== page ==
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A broken water pipe gets me thinking...
What sort of things might cause a disaster in my ham radio shack? I started thinking about this recently after dealing with a minor disaster caused by a leaking water pipe in the ceiling of the basement. As usual, I was sitting in my home office, which also serves as my ham shack, when I heard a faint drip, drip, drip. Since I spend an awful lot of time in my office, I know and recognize all of the usual sounds of the house around me. In fact, I don't really notice if the compressor in the freezer comes on and my brain rarely even registers sound of the washing machine or dryer in the adjacent laundry room. The furnace or air conditioner can come on and go off without interrupting me. Jasper, my dog, wanders the house and occasionally growls at a squirrel that he sees through the window. None of this stuff bothers me or particularly gets my attention. But the brain is a marvelous thing; it can ignore the common and expected while immediately picking up on something unusual.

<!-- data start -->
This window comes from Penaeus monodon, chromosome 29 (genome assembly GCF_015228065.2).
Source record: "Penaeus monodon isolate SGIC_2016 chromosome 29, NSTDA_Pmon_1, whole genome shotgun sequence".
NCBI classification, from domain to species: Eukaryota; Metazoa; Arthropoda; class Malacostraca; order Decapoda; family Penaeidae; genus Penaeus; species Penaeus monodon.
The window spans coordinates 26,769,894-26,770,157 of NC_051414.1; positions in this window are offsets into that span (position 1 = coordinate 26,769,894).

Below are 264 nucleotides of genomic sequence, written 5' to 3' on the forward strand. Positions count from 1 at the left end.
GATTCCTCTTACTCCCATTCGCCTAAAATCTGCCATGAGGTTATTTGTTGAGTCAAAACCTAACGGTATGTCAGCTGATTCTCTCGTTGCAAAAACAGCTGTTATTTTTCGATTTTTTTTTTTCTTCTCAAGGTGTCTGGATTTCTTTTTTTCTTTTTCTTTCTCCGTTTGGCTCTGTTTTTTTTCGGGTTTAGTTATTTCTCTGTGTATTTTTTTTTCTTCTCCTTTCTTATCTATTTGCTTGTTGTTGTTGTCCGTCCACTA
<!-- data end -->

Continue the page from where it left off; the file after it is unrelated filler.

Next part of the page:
The sound of dripping water, even though barely audible, got my attention!